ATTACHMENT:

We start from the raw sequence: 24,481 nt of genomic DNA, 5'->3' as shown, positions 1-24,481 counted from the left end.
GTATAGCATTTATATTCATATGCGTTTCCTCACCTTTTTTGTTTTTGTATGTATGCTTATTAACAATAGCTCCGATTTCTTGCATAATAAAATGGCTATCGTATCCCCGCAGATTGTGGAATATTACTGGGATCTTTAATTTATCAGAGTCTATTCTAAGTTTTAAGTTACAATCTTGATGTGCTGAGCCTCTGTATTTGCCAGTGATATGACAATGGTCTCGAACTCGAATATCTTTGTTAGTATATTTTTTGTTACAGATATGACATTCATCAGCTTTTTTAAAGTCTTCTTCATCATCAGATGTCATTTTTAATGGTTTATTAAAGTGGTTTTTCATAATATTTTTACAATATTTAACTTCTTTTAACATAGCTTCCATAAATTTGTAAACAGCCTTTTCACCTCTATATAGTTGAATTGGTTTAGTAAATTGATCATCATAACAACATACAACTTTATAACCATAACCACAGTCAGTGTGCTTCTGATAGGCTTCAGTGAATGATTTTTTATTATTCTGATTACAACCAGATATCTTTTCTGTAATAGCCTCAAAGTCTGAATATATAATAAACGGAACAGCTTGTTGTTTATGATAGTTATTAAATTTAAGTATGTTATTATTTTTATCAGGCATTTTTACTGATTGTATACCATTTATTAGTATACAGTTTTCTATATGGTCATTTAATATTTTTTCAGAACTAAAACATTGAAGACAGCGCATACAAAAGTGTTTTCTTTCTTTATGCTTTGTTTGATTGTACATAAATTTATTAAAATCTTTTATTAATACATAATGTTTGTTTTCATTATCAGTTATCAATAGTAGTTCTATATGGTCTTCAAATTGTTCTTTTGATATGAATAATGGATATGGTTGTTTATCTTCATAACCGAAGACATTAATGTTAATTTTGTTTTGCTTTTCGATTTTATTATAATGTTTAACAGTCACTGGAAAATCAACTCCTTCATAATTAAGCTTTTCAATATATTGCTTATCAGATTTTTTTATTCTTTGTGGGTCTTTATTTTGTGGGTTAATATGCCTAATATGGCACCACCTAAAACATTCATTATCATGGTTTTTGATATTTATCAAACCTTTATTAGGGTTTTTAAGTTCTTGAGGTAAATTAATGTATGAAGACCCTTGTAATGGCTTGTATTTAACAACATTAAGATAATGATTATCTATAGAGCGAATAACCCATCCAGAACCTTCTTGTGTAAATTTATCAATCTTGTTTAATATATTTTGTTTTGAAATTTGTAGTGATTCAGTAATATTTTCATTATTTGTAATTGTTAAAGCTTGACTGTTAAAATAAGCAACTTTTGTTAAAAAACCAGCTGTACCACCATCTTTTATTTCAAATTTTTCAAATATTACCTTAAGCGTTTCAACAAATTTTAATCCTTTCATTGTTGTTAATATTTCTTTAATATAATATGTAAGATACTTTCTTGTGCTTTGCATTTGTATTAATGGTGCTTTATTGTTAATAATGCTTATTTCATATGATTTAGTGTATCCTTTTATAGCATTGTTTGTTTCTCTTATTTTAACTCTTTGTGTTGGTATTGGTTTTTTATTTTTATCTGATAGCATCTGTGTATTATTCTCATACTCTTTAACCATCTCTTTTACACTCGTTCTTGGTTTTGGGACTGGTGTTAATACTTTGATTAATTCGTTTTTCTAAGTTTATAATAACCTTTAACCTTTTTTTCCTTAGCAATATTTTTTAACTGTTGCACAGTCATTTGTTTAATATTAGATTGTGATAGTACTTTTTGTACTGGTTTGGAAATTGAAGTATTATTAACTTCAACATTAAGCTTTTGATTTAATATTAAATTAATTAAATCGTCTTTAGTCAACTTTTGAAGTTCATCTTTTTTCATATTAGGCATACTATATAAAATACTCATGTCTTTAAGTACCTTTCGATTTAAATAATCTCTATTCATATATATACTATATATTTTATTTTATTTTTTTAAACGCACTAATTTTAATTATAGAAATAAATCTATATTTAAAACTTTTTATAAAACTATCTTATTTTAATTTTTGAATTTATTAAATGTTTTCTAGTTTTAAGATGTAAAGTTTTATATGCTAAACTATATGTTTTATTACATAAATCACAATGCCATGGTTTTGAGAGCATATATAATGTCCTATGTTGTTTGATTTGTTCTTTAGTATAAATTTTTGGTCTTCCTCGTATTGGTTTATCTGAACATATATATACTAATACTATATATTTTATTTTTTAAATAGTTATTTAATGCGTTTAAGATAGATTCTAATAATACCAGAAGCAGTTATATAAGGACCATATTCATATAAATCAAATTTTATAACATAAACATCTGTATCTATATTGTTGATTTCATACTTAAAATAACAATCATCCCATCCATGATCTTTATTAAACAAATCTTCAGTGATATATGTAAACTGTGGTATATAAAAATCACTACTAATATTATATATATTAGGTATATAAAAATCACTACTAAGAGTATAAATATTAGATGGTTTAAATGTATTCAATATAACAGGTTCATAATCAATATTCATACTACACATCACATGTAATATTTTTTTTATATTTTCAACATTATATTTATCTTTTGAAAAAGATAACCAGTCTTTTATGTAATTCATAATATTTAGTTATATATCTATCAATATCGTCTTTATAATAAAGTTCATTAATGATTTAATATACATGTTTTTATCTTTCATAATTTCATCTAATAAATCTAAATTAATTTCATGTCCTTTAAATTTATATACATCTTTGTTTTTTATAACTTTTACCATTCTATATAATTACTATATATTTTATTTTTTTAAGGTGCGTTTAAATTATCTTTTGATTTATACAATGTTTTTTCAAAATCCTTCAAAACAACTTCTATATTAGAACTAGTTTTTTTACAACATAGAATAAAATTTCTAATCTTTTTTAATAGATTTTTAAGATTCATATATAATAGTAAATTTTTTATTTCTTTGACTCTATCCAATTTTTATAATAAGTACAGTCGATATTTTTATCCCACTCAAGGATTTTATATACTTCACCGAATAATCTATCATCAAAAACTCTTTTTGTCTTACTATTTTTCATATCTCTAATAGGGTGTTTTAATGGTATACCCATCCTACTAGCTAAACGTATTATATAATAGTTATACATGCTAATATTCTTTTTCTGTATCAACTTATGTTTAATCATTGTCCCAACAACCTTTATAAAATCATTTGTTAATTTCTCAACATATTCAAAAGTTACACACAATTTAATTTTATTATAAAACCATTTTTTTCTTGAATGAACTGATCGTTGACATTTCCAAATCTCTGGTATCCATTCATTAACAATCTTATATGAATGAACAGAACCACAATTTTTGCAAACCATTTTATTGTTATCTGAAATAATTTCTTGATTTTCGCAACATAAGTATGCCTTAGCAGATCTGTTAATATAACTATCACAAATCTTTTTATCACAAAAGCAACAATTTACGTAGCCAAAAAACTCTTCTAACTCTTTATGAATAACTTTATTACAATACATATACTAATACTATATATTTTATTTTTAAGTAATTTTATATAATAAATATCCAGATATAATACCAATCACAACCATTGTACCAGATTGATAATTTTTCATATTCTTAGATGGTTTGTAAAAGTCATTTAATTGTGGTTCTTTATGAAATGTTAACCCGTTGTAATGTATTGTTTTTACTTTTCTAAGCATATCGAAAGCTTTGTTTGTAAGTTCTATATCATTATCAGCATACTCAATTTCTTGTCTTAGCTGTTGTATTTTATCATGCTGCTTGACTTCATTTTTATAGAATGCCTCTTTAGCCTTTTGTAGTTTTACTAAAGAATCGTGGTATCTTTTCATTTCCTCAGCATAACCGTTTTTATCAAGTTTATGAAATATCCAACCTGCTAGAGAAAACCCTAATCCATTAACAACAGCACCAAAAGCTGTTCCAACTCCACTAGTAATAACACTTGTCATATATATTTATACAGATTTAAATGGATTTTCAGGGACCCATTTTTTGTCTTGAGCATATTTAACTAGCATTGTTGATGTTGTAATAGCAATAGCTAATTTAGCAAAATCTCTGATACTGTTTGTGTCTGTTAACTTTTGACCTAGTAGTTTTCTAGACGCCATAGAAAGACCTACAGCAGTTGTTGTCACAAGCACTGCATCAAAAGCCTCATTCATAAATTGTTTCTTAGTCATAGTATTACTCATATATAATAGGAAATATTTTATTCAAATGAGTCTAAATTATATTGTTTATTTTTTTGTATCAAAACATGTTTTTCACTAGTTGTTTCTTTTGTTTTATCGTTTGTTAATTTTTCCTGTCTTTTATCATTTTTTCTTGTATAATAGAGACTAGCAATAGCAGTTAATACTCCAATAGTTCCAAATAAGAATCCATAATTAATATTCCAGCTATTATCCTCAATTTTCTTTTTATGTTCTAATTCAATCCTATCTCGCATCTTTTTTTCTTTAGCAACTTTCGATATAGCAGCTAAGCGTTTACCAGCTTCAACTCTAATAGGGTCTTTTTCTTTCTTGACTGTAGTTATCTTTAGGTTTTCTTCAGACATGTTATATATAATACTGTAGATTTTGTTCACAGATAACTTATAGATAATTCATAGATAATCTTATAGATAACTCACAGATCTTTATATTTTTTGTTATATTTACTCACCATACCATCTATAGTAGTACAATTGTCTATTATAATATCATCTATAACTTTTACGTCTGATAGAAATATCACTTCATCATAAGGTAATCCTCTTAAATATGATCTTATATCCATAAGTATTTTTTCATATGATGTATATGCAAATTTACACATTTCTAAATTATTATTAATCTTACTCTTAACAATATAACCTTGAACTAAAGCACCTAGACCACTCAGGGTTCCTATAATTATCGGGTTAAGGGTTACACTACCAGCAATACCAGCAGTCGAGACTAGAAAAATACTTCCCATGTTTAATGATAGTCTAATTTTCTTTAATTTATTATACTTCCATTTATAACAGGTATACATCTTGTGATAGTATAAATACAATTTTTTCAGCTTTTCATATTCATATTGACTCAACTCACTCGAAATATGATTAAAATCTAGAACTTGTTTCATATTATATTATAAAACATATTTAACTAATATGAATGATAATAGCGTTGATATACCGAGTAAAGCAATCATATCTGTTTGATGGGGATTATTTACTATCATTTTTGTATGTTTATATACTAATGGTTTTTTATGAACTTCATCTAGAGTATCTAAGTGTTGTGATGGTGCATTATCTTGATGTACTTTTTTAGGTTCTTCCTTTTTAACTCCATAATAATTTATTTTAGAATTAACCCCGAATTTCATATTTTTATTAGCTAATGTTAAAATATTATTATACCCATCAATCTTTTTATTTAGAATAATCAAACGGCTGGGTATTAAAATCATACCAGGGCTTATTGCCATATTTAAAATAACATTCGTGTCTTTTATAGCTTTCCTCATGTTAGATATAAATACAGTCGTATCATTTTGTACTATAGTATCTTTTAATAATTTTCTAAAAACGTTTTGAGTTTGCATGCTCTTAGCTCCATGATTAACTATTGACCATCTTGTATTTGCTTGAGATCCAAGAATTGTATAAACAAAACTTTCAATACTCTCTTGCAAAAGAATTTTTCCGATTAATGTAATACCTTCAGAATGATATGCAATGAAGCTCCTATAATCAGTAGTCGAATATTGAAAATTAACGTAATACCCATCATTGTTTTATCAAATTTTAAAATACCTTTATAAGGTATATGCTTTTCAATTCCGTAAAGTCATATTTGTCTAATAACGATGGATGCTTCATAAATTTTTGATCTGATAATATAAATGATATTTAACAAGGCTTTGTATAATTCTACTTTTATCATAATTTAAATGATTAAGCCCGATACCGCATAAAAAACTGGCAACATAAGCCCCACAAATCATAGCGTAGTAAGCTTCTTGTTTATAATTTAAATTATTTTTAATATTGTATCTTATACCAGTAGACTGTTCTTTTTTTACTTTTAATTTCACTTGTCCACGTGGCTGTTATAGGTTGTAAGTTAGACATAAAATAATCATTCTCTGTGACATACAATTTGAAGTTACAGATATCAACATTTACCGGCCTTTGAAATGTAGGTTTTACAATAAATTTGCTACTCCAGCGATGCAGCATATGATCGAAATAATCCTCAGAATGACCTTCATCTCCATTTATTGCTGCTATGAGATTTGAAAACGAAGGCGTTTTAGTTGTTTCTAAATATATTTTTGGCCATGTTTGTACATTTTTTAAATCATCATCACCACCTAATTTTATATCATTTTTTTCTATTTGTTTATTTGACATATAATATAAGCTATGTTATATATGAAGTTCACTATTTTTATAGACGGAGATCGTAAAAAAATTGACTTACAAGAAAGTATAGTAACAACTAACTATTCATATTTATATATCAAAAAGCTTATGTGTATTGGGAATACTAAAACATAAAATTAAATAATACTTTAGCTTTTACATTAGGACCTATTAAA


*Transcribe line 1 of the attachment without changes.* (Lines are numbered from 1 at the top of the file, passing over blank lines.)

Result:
We start from the raw sequence: 24,481 nt of genomic DNA, 5'->3' as shown, positions 1-24,481 counted from the left end.